A common criticism of modern medicine is that today’s physicians excel in clinical skills, but often lack the personal components so vital to the patient-doctor relationship.
Dr. Blair Grubb would agree.
“It’s my thought that physicians have lost touch with being human,” Grubb, professor of medicine and director of UT’s electrophysiology program, said candidly. “We’ve been trained to treat diseases; we don’t treat people.”
Grubb, a worldwide expert in the area of syncope, or fainting, could be considered medicine’s “Renaissance man.” In a field where professional detachment and clinical efficiency are considered necessary, he’s found that sharing anecdotes, sentiments and snippets from his 29 years in medicine brings a measure of relief.
“All physicians, if they allow themselves, have transformative experiences with their patients,” Grubb explained. “It’s how you think about them at the end of the day that matters. It’s helpful if we allow ourselves to be human.”
Grubb’s reflections about life as a physician have been widely published in professional publications as well as mainstream self-help books. Most recently, his personal essays have appeared in Jewish Stories From Heaven and Earth: Inspiring Tales to Nourish the Heart and Soul; Chicken Soup for the Soul: Living Catholic Faith: 101 Stories to Offer Hope, Deepen Faith, and Spread Love; and Chicken Soup for the Jewish Soul: 101 Stories to Open the Heart and Rekindle the Spirit.
The Chicken Soup books are meant to inspire and encourage, actions that seem at odds with Grubb’s everyday work environment. Diseases of the heart often go hand in hand with death, a fact that has been explored in his essays.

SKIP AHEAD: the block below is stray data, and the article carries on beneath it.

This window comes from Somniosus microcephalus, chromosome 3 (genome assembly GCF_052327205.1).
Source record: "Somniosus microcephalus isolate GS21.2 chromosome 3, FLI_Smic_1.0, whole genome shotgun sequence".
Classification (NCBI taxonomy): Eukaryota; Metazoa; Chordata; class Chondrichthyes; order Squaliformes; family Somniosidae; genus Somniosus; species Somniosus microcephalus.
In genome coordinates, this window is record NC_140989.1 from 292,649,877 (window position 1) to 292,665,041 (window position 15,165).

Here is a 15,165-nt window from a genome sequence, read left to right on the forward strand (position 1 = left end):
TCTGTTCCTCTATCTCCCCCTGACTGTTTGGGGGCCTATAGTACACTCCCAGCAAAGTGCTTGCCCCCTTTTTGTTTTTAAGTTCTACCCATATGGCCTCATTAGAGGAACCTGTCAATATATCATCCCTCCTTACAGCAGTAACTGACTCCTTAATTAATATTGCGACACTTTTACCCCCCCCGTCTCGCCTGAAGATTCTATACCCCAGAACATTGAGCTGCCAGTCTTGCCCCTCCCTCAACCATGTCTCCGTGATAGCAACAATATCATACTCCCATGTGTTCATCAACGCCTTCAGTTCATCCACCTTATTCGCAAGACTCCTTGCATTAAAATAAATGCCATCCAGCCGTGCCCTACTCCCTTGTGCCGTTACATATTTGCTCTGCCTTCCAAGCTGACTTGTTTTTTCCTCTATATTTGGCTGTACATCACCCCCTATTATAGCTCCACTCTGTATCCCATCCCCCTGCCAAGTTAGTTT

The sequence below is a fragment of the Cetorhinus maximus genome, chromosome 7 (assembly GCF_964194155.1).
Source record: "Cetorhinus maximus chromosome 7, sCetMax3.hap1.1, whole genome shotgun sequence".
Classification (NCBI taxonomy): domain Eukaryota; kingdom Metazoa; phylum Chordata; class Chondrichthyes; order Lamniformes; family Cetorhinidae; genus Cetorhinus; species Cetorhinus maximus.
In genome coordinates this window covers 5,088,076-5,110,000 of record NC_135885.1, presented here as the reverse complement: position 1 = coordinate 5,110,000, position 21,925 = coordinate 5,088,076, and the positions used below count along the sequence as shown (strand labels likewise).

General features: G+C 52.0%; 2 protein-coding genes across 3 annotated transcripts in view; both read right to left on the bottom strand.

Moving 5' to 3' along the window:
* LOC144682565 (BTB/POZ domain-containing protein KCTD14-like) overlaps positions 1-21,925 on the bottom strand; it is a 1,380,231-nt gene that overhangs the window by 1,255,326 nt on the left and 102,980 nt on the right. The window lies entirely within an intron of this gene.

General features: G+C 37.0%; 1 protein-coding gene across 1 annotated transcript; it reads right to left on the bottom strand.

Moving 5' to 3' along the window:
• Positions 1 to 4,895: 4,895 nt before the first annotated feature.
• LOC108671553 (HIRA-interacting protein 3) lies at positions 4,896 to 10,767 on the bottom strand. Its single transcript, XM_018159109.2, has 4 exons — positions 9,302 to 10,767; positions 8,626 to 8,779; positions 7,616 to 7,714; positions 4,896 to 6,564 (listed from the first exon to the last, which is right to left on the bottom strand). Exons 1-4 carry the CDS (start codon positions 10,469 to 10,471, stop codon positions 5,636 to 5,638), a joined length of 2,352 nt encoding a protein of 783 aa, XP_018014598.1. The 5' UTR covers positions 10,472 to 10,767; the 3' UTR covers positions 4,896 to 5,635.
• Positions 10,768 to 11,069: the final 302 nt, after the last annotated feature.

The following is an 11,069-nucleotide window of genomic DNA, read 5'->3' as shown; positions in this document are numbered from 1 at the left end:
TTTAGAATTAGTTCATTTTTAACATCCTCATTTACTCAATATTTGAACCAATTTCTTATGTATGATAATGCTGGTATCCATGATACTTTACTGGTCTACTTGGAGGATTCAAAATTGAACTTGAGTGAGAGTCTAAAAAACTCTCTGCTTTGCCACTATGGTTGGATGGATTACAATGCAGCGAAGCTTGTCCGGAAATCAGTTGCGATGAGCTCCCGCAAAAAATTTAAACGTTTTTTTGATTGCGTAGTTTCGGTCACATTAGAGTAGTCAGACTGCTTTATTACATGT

“While we are told in medical school and residency to show ‘respect for the dead,’ our actions all too often fall far short of this ideal,” Grubb writes in “Washing the Dead.” “We tend to see death as some kind of failure on our part as physicians, rather than the natural or inevitable process that it is.”
Grubb began gathering his thoughts in the form of personal essays after a chance encounter in 1996. In France for a medical conference, he contacted a French physician with whom he’d collaborated years earlier. Grubb’s assistance had helped garner a diagnosis and successful treatment for the French physician’s granddaughter.
The physician’s wife, seriously ill herself, gave Grubb an old Menorah she saved after a Jewish friend was taken by German forces during World War II. The woman didn’t know what to do with the Menorah, which is a meaningful symbol of the Jewish holiday Hanukkah.
“When I found out what really happened to the Jews, and how many of the people I knew had collaborated with the Nazis, I could not bear to look at it,” the woman told Grubb, as shared in his essay “It Should Again See Light.” “Yet I kept it, hidden, waiting for something, although I wasn’t sure what. Now I know what I was waiting for. It was for you, a Jew, who helped cure our granddaughter, and it is to you I entrust this.”
“I wrote that essay because I had trouble telling the story,” Grubb said. “I still do.”
“It Should Again See Light” was the first of Grubb’s personal essays to be published. After it appeared in the Annals of Internal Medicine, it also was featured in a story on National Public Radio.
Five of Grubb’s essays appear in Jewish Stories From Heaven and Earth.
“I was honored to be featured in that book because my essays appear with essays from people like Elie Wiesel,” Grubb said.
Steadfastly in tune with the cutting-edge advances in medicine, Grubb takes an old-fashioned approach to writing. Putting pen to paper, he usually produces each essay in one sitting. Since he’s done the editing in his head beforehand, most don’t take long.
Grubb’s artistic side has been exhibited in a series of published poems and line drawings, as well. He has plenty of support at home; his daughter is an art student at UT, and his wife, also a physician, has written articles for local publications.
“One of the best things about my job is the ability to share in the lives of other people,” Grubb said. “Physicians have some of the highest rates of burnout, depression and suicide. Reminding myself of the humanity all around me helps me cope.”